A conventional loan, i.e. conforming loan, is the most common mortgage and is backed by Fannie Mae (FNMA) or Freddie Mac (FMCC). These government-backed securities have strict regulations on your qualifying credit score and debt-to-income (DTI) ratio. You can buy a home with as little as 3% down on a conventional mortgage and your credit score can drop to 620 to qualify, but will result in paying Primary Mortgage Insurance (PMI) and a higher interest rate.
- Lower fees and interest rates.
- Low down payment, as low as 3% for qualifying loans.
- Fixed-term and variable-rate ARM options.
- PMI is required if down payment is less than 20%.
- Stricter credit score and DTI requirements.
- Loans cannot exceed county limits which change from year to year.
*In Salt Lake, Davis and Utah County, 2023
Jumbo Loan (i.e. Non-Conforming Loan)
A jumbo loan exceeds the loan limits set by FNMA and FMCC. Jumbo loan limits vary county by county. Jumbo loans are issued by private financial institutions willing to bear the risk of a higher loan amount. This higher risk also translates to stricter lending guidelines.
Jumbo loan rates often vary from conforming interest rates. Whether it is a fixed-rate or an adjustable rate mortgage (ARM), these loans are issued by publicly traded institutions. Thus, jumbo interest rates and products tend to adjust quickly to market demands.
- Higher loan limits.
- Rates are often lower than conventional-loan rates.
- Fixed-term and variable-rate ARM options.
- Require 20% or more down payment and a high credit score.
- Higher closing costs.
Government-backed home loans and payment programs benefit those who have served our country and provide affordable housing opportunities to all. Here is a brief description of some of these programs.
VA loans are available to service members, veterans, and surviving spouses of veterans who meet eligibility requirements. Those with a VA loan certificate of eligibility (COE) will request a VA appraisal of the home and determine whether to finance the purchase based on your credit and income information.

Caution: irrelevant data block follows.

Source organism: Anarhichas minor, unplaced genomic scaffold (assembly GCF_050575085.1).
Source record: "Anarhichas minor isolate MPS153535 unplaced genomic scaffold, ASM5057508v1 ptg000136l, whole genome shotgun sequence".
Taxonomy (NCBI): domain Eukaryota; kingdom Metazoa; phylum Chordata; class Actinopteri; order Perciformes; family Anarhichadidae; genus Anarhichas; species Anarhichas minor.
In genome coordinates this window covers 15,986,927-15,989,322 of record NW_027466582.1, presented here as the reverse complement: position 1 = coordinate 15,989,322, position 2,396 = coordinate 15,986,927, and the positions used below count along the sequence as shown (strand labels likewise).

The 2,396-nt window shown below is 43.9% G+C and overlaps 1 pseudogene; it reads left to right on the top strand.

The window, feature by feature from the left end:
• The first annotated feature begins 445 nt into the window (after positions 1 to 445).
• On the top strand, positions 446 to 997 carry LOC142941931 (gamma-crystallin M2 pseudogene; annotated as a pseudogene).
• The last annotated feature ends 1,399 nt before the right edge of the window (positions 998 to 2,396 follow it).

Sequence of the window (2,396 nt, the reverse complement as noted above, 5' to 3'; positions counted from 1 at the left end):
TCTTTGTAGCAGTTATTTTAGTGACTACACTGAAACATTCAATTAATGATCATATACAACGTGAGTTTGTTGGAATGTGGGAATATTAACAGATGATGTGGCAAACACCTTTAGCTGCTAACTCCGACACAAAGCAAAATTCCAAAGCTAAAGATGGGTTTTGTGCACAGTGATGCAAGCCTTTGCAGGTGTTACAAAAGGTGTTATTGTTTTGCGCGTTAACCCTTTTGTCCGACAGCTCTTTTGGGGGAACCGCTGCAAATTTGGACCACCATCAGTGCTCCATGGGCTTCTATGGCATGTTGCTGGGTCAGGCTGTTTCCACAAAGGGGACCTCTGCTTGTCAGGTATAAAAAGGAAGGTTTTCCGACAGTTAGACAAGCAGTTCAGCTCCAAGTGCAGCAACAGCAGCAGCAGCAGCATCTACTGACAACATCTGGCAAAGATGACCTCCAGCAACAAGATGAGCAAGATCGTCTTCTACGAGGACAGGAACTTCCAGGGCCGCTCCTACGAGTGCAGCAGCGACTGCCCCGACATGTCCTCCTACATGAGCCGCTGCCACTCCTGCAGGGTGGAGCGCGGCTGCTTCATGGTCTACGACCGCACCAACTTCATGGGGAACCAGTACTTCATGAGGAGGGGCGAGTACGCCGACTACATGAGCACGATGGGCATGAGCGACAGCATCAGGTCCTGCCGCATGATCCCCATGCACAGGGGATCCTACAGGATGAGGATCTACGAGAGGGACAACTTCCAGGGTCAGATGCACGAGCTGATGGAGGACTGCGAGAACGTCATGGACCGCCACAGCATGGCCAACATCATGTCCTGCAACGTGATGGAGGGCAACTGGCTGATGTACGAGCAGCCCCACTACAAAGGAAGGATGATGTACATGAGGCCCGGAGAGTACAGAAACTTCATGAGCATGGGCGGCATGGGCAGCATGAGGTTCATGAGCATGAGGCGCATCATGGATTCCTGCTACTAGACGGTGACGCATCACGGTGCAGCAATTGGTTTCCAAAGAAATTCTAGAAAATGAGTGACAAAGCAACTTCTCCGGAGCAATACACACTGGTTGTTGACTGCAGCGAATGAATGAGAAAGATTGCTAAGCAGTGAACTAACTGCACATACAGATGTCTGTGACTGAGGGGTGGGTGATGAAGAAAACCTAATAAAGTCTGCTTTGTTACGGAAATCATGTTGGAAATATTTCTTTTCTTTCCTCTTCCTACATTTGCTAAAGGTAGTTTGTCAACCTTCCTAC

- No down payment or mortgage insurance required.
- Lower interest rates and closing costs.
- Easier to qualify and rebound from financial loss.
- VA jumbo loans are available.
- You won’t pay for mortgage insurance but you will pay a funding fee (unless you are disabled) that varies based on your down payment.
- Property restrictions.
- Less flexibility for waiving contingencies.
The Federal Housing Administration (FHA) offers loans to those who have limited funds for a down payment, poor credit, or a high debt-to-income ratio.
- Low closing costs and down payments (as little as 3.5 percent), credit scores as low as 580 and DTI ratios up to 50 percent.
- Pay both an upfront mortgage insurance premium (1.75 percent of the loan amount), as well as an annual mortgage insurance premium (anywhere from 0.45-1.05 percent).
The Department of Agriculture offers guaranteed and direct loans for homes in designated rural areas.
- Option of zero down payment, lenient credit requirements, competitive interest rates, 100 percent financing, low monthly mortgage insurance premiums.
- Income and residency limits.
- Limited to rural areas.
Other Government Assisted Loans
Utah has its own home assistance program that helps first-time homebuyers with down payment assistance and closing costs. HUD-sponsored programs offer law enforcement officers, pre-K through 12th grade teachers, firefighters, and emergency medical technicians a 50 percent discount from the list price for single-family homes in revitalization areas.
Cori Pugsley is a Mortgage Advisor with Movement Home Loans, a locally-owned and operated mortgage brokerage offering nationally-competitive rates, astute counseling and reliable closings. Contact her with questions or to apply for a loan.